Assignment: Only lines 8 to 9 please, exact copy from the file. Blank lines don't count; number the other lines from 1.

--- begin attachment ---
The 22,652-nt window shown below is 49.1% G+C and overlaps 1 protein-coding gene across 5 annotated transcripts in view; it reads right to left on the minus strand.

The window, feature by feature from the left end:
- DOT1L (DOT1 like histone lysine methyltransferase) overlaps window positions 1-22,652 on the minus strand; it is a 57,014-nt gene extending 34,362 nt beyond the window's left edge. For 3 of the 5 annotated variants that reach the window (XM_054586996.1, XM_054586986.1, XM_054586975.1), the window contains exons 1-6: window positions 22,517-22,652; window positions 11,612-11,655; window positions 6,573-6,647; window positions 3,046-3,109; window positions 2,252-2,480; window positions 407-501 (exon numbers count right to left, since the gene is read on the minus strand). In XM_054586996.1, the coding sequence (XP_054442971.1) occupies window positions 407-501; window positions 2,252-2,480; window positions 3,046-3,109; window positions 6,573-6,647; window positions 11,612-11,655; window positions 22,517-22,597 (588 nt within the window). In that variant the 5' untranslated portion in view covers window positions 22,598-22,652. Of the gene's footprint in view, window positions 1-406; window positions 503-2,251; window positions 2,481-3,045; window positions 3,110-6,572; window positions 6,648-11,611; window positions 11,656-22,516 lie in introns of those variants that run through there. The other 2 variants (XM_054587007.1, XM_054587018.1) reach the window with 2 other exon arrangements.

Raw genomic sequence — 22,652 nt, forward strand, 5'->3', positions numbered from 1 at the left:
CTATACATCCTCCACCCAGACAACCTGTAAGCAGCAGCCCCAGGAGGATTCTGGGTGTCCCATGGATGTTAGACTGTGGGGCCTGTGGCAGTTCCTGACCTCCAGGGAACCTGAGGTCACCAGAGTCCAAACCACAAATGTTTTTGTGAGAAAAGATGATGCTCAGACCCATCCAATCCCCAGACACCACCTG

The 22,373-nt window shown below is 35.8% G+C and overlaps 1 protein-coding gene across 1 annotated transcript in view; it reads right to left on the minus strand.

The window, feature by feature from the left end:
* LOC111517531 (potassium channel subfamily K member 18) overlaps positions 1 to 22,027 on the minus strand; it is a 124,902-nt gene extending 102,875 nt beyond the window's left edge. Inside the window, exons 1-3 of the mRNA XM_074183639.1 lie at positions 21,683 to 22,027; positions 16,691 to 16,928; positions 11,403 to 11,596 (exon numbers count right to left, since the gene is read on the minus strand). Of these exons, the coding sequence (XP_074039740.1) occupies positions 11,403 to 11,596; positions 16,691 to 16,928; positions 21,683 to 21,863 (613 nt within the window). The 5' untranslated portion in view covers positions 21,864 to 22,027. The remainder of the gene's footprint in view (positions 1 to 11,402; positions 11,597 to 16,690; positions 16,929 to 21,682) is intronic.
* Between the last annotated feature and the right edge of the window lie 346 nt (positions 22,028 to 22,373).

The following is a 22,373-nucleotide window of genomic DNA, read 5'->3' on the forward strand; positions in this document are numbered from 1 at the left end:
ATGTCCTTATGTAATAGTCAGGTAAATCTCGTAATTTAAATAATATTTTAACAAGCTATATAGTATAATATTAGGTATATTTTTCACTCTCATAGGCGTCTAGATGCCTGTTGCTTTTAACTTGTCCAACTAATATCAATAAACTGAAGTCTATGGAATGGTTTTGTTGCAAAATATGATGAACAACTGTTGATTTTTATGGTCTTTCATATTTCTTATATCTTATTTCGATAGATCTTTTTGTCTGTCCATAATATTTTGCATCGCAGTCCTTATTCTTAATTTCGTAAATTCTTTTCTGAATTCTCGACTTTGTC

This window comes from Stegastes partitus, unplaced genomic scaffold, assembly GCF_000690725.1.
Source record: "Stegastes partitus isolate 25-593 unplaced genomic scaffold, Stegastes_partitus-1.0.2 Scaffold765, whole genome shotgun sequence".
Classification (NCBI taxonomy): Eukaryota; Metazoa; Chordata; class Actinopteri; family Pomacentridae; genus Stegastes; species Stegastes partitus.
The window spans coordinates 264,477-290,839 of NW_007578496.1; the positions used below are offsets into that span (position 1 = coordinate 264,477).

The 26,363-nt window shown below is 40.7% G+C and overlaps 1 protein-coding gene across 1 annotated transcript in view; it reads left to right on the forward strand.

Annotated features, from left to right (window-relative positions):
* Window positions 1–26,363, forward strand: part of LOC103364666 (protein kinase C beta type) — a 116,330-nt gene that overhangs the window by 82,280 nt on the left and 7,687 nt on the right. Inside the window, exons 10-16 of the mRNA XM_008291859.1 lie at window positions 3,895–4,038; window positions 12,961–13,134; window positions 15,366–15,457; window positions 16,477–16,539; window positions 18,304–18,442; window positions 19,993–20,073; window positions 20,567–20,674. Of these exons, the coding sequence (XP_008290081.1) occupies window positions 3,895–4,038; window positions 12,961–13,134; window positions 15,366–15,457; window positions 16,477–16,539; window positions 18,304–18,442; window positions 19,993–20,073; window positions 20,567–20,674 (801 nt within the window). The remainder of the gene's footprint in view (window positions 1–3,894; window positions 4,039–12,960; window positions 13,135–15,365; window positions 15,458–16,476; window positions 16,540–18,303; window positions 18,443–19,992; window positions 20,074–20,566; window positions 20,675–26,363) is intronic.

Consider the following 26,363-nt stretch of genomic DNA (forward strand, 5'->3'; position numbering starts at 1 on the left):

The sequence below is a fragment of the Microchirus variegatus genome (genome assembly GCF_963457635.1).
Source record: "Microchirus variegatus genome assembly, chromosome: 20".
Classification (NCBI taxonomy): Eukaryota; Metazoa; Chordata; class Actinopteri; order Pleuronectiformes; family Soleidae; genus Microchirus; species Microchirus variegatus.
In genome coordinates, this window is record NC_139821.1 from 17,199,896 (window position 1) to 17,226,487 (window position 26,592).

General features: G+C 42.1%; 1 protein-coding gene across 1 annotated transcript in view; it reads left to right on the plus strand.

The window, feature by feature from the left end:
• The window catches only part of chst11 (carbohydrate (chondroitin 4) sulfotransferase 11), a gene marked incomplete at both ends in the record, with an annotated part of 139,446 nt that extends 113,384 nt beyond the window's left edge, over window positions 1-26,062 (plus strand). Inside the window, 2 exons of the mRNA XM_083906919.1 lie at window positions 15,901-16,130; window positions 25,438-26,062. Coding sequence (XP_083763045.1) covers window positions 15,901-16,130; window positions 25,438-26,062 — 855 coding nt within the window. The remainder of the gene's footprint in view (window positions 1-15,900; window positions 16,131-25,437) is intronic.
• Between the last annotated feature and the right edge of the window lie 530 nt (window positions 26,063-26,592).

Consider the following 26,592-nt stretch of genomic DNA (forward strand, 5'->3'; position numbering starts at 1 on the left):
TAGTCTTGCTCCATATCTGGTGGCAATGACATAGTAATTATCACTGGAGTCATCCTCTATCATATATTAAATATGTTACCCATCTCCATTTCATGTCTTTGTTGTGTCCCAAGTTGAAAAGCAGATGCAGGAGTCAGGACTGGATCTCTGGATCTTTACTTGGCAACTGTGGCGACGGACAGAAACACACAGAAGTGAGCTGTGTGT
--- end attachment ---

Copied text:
* LOC111517531 (potassium channel subfamily K member 18) overlaps positions 1 to 22,027 on the minus strand; it is a 124,902-nt gene extending 102,875 nt beyond the window's left edge. Inside the window, exons 1-3 of the mRNA XM_074183639.1 lie at positions 21,683 to 22,027; positions 16,691 to 16,928; positions 11,403 to 11,596 (exon numbers count right to left, since the gene is read on the minus strand). Of these exons, the coding sequence (XP_074039740.1) occupies positions 11,403 to 11,596; positions 16,691 to 16,928; positions 21,683 to 21,863 (613 nt within the window). The 5' untranslated portion in view covers positions 21,864 to 22,027. The remainder of the gene's footprint in view (positions 1 to 11,402; positions 11,597 to 16,690; positions 16,929 to 21,682) is intronic.
* Between the last annotated feature and the right edge of the window lie 346 nt (positions 22,028 to 22,373).